© Jim Day/The Guardian
Charlottetown Mayor Clifford Lee
A new revenue-sharing model and a new multi-purpose arena are two of the issues Charlottetown Mayor Clifford Lee plans to tackle in 2016.
And there's a good chance there will be traction on both.
In terms of revenue sharing, provincial Finance Minister Allen Roach said in June consultations with municipalities will be held "to establish a stable and predictable funding system''.
It's something that could be reflected as early as the province's 2016 budget address.
It's an issue Lee has been pressing hard on for years.
The City of Charlottetown almost hiked taxes five per cent in its March budget until the premier wrote the city a cheque to help with extra snow clearing costs.
It boils down to the revenue-sharing model the province has been using since 2008, where it collects property tax for the city, but doesn't give all of that money back.
Lee says when it comes to finances, municipalities need to be able to plan long term.
"The current grant system doesn't work and has been a failure since day one. We have every expectation that will be a thing of the past,'' Lee said, although he quickly adds it will likely won't come in time for the city's budget address.
But a short-term fix is needed.
Charlottetown wants more dollars in 2016 than it got this year.
Lee says the current system robs the city of at least $2 million per year "and this corporation cannot afford that kind of loss any longer''.
As for the new arena, don't expect ground to break on a new complex, but the process to get to that stage should begin in 2016.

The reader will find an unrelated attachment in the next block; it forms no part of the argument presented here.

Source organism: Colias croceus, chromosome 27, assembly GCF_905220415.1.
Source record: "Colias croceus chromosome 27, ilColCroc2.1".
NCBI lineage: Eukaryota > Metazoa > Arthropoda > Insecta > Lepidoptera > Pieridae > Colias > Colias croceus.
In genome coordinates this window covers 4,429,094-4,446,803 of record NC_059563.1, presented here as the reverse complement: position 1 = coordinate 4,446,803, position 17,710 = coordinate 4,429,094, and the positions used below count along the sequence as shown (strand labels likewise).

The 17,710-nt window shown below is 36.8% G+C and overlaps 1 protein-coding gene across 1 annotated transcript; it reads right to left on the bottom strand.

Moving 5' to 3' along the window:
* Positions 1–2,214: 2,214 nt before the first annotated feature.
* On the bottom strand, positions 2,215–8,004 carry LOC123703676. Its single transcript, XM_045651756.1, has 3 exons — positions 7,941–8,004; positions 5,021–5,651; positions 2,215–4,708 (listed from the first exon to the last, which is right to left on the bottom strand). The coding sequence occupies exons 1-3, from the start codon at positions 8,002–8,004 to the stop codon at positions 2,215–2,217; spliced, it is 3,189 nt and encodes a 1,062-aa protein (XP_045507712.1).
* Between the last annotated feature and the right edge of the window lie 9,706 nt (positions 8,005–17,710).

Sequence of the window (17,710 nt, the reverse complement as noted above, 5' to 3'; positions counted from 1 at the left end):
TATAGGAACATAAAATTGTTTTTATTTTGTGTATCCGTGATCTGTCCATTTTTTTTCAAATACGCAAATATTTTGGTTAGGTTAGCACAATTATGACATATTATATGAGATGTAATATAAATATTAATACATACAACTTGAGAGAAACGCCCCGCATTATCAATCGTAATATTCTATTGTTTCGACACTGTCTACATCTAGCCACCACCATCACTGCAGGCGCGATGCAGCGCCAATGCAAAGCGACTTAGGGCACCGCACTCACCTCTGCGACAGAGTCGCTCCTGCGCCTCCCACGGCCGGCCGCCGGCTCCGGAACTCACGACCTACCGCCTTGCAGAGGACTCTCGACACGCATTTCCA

City council has agreed to appoint a task force early in the new year to look at a new multi-use facility that would eventually replace the Eastlink Centre that was built for the Canada Winter Games in 1991.
That task force will include representation from the provincial and federal governments.
"The mandate of the task force will be to look at what the needs are going forward. It can't be (just) another hockey rink. It needs to be a multi-use facility,'' Lee said.
Other stakeholders will have to be included, such as the horsemen's association and the Atlantic Lottery Corporation, which may be looking for space to expand its Red Shores facility.
It will likely be built where the provincial government garage is now on Riverside Drive.
Lee added it might make sense to look at one facility with three or four ice surfaces and one ice plant rather than three buildings with three ice plants.
"I am not going to prejudge (what a new complex would include) but I am going to be asking the task force to look at everything.''
A report will ultimately be presented identifying what needs to be built, who the funding partners are and what the capital costs are.
The process will likely take a couple of years.
In the meantime, Lee said the city has financial commitments it needs to worry, such as completing its new water source.